Ms. Meng noticed my camera and gently urged me not to take any photographs in the house because “Mrs. de Menil is a very private person and she is very concerned about people taking pictures of her home. She worries that they may be used inappropriately.” I explained that I had only brought the camera to have a memento of our visit but that if it made her feel uncomfortable, I would keep it in my bag. So I did, and she proceeded to take us on a tour around the house. María Teresa, Mario, Patricia, and I shared a fascination with the understated splendor of the house and its contents. It was not ostentatious, yet it was elegant and majestic in its modern international style. No matter where you looked you were possessed by the power of artworks. I don’t remember exactly which works we saw; my memory confuses them with what I have later seen at the Menil Collection museum. I may be wrong, but I am almost positive we saw Magritte’s L’Evidence éternelle, Malevich’s Suprematist Composition, Ernst’s Retour de La Belle Jardinière, Lam’s La Visitante and Klein’s MG7, among others.
When we finished touring the house, Ms. Meng led us to the back garden where Capricorn, a huge sculpture by Max Ernst, stood facing the house. It represented an authority figure with an infant on its lap and a mermaid sitting next to it. The characters seemed to be stalking the house and/or demanding that its dwellers come out to confront them. Unexpectedly, Mrs. D’s aide graciously acceded to my taking pictures in the garden as long as I promised not to publish them without their knowledge and consent. I took about twenty pictures; some of them snapshots and some, posed portraits. In one of them I shot Vargas Llosa sitting on the lap of the main figure. After we left Mrs. D’s home we all went to have lunch at a Brazilian restaurant in the Montrose area that María Teresa had recommended. A week later, I mailed Vargas Llosa a few prints of the pictures I had taken.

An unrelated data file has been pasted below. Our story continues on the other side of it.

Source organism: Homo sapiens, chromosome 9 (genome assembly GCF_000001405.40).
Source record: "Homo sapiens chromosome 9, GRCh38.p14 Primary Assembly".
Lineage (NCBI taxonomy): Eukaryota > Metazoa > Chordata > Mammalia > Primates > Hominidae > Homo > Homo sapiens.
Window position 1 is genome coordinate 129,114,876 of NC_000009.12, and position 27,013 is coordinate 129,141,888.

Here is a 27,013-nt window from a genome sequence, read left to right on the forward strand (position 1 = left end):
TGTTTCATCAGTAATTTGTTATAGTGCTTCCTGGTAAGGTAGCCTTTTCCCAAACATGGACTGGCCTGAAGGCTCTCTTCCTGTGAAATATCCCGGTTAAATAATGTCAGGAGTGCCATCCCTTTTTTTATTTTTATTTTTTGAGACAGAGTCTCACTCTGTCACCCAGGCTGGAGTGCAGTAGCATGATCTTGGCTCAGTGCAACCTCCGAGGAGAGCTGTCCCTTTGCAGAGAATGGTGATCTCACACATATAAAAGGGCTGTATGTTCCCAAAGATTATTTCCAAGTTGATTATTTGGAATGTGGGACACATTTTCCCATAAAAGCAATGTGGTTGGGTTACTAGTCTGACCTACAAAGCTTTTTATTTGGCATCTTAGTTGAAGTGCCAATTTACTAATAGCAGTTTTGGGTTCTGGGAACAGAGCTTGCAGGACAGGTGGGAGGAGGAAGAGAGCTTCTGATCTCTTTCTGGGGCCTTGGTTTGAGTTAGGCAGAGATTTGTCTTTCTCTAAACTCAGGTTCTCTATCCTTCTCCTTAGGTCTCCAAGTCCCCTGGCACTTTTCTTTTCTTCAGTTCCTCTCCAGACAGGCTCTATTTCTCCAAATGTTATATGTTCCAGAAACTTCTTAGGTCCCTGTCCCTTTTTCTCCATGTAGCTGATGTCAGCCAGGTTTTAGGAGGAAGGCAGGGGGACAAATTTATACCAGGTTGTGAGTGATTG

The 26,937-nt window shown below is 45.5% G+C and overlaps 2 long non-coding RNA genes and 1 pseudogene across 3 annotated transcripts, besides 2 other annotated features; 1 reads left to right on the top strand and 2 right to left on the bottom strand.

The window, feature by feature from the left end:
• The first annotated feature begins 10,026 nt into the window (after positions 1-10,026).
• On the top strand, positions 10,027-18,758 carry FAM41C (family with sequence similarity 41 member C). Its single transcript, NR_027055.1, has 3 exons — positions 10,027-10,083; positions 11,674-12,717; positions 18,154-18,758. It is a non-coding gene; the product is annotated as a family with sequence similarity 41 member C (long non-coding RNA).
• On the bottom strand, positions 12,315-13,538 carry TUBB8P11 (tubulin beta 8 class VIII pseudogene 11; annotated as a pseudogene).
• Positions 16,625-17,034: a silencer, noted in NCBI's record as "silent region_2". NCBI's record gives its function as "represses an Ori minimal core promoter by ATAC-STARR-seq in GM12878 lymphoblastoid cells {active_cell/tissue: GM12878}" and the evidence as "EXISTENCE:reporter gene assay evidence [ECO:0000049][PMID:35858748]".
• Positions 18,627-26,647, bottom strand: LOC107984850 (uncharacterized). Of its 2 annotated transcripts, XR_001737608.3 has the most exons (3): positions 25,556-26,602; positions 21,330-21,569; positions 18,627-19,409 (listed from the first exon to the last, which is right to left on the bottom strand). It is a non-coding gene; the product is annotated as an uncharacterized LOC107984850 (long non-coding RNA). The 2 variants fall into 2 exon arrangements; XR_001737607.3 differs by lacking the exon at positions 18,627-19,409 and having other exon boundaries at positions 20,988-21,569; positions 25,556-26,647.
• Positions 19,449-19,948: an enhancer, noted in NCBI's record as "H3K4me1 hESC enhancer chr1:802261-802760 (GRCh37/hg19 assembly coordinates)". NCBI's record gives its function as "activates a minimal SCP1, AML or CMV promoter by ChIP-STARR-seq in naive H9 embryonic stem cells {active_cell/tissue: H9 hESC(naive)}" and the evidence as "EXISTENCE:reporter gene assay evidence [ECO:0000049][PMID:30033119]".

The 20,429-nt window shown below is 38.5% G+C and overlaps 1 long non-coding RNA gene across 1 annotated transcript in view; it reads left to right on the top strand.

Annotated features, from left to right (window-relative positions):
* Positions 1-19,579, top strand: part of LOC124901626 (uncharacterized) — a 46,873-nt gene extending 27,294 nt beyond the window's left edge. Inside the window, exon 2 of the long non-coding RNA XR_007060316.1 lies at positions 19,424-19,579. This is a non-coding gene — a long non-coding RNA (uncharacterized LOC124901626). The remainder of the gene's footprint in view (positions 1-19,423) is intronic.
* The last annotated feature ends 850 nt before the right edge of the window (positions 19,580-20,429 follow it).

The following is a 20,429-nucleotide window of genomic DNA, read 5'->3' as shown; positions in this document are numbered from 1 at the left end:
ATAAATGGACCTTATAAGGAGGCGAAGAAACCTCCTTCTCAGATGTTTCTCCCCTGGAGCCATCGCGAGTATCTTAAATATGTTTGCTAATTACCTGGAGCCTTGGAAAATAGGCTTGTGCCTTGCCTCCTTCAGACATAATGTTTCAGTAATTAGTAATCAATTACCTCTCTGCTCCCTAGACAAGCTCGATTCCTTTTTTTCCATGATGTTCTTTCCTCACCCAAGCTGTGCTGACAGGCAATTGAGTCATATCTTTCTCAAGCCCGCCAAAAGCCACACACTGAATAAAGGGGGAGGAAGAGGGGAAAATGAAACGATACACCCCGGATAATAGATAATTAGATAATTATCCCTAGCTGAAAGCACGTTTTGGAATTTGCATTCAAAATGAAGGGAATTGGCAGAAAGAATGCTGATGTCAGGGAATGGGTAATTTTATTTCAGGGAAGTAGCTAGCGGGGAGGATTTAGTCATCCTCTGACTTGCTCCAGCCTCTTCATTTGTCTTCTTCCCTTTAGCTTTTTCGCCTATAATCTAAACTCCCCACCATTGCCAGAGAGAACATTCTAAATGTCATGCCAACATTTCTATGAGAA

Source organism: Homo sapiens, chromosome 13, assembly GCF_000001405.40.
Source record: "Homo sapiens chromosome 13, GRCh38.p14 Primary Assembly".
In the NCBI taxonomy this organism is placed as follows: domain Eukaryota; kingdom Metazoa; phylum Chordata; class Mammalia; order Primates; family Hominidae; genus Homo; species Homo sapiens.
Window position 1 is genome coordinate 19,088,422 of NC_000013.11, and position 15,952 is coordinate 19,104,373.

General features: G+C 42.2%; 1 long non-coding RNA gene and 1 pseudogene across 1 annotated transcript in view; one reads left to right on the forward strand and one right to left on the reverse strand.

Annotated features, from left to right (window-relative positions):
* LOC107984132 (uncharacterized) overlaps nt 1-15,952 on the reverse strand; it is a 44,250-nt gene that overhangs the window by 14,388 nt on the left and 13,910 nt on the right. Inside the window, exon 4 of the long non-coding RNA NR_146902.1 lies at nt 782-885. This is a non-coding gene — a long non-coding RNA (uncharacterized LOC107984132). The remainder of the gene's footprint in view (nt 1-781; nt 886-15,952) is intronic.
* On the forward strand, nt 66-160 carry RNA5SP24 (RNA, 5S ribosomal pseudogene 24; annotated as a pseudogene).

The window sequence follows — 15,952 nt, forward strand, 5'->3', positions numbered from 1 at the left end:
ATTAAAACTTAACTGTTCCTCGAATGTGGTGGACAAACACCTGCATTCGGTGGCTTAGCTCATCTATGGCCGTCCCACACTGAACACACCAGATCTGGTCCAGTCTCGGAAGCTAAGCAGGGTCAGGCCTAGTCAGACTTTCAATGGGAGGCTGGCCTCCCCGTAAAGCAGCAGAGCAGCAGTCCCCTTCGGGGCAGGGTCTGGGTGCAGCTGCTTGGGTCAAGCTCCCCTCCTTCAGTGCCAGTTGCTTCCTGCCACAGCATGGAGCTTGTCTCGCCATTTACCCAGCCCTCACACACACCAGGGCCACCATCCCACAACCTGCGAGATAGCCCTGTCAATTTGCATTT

On November of 1987, after losing a protracted legal battle to get a permanent resident visa, I returned to Peru in order to fulfill my Fulbright fellowship requirement to share in my country of origin whatever knowledge I had gained at Rice. A lot had changed during my eight-year absence. The Aprista regime of President Alan García was in office thanks to a second-round election in which the Peruvian Right voted for him in order to prevent the Leftist candidate, Alfonso Barrantes, from winning. My mother had bought an apartment in a high-rise building called Chateau Gabriella in Miraflores. Even though it was smaller than the Residencial San Felipe apartment we used to live in, it was definitely more exclusive. Doris Gibson, the owner of Caretas magazine, lived in the penthouse. My bedroom window faced Avenida Pardo and between the tall Miraflores buildings I could even get a tiny glimpse of the Pacific Ocean.